The Rocky Mountain Ranger District of the Helena-Lewis and Clark National Forest released its final decision for the Elk Smith Project late last week. The release of this decision starts a 45-day objection period before implementation work can begin.
The 10,331-acre Elk Smith Project was a result of a landscape level assessment of the southern portion of the Rocky Mountain Ranger District. In 1988, the Canyon Creek Fire caused high severity burns and associated impacts to the Elk and Smith creeks area. Consequently, continuous stands of lodgepole pine regeneration and heavy loadings of large fuels are present. The analysis determined the Elk and Smith creek areas as high priorities for vegetation treatments through the use of prescribed fire.
Although a majority of the project is within inventoried roadless area, the roads that are accessible lead to homes, campgrounds, and recreation spots, which are all considered wildland urban interface. Treatment activities involve hand-slashing of small conifers (up to 16 feet tall) and/or prescribed burning (broadcast and jackpot) across 15 units within the project area. Proposed activities would reduce fuel loading, which will increase the potential to effectively manage, especially relative to personnel safety and financial costs, potential future wildfire within the project area and on lands immediately to the west of the project area.
More specifically, treatments will help to accomplish the following objectives:
- Diminish the future risk of high-intensity, high-severity wildfire within the project area by interrupting the continuity of fuels, specifically continuous stands of lodgepole pine regeneration and heavy loadings of larger fuels;
- Diminish the potential for wildfire to spread into the Benchmark corridor to the north and onto private land east of the National Forest boundary;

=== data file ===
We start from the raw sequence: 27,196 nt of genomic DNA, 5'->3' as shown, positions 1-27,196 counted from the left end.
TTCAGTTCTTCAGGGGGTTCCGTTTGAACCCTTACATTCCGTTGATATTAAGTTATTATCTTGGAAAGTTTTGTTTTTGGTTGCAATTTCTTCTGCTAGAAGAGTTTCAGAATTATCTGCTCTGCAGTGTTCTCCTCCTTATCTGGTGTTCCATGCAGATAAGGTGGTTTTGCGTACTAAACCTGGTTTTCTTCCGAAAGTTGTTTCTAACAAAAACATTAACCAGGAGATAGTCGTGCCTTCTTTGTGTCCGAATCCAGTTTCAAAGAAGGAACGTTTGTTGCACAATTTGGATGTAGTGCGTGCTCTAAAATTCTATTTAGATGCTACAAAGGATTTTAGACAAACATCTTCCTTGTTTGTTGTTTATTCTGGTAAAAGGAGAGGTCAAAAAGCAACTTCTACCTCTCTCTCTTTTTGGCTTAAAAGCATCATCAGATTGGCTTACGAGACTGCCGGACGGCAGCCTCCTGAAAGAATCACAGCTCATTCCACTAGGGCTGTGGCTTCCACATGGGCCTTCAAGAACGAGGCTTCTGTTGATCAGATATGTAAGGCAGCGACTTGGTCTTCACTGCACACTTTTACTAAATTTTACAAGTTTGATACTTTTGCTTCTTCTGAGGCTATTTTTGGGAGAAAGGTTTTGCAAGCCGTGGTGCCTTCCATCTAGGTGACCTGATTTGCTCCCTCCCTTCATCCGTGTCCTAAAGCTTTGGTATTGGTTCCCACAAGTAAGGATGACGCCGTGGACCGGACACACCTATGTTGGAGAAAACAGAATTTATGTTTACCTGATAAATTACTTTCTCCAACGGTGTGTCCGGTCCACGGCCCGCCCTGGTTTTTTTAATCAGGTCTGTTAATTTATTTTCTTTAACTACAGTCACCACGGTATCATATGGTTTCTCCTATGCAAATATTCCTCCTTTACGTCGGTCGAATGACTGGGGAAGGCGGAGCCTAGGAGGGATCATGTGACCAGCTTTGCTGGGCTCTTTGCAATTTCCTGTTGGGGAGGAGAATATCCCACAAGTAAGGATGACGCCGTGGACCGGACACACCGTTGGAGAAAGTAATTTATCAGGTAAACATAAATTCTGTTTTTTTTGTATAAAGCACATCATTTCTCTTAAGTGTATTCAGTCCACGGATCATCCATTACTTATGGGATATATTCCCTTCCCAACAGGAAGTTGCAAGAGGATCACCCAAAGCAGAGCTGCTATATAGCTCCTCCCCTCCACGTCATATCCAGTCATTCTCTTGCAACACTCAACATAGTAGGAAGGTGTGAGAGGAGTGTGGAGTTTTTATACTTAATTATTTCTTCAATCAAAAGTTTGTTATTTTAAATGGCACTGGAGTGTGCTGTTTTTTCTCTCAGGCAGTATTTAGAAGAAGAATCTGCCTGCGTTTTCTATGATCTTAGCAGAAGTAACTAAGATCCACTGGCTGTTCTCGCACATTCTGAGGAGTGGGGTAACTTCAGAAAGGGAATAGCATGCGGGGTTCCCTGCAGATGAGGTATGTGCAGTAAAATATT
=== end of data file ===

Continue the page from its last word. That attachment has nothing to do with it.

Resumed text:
- Recreate a diverse landscape that is more resilient to fire by retaining mature areas, disrupting dense areas, and enhancing or re-creating grassland openings; and
- Increase flexibility to allow lightning-caused wildfire to play its natural role in adjacent lands and the nearby designated Scapegoat Wilderness.
In addition to the primary purposes of the Elk Smith Project, secondarily the project is designed to:
- Protect culturally significant sites or areas;
- Improve or protect several types of wildlife habitats from the threat of high-intensity wildfire;
- Promote aspen regeneration in certain areas;
- Protect and enhance existing whitebark pine stands;
- Prevent increases in susceptibility of forest stands to mountain pine beetle or other infestations; and
- Maintain or enhance Westslope cutthroat trout habitat or opportunities for habitat.
The release of the final decision for the Elk Smith Project begins a 45-day objection period. Individuals or groups who submitted specific written comments during the official public scoping period are eligible to file a formal objection to the project. Objections can be filed one of four ways:
- Regular mail to: Objection Reviewing Officer, USDA Forest Service, Northern Region, 26 Fort Missoula Road, Missoula, MT 59804;
- Fax: 406-329-3411;
- Email: email@example.com with “Elk Smith Project” in the subject line; or
- Hand-delivery: USDA Forest Service, Northern Region, 26 Fort Missoula Road, Missoula during regular business hours (Mondays–Fridays, 8:00 a.m. to 4:30 p.m., excluding holidays).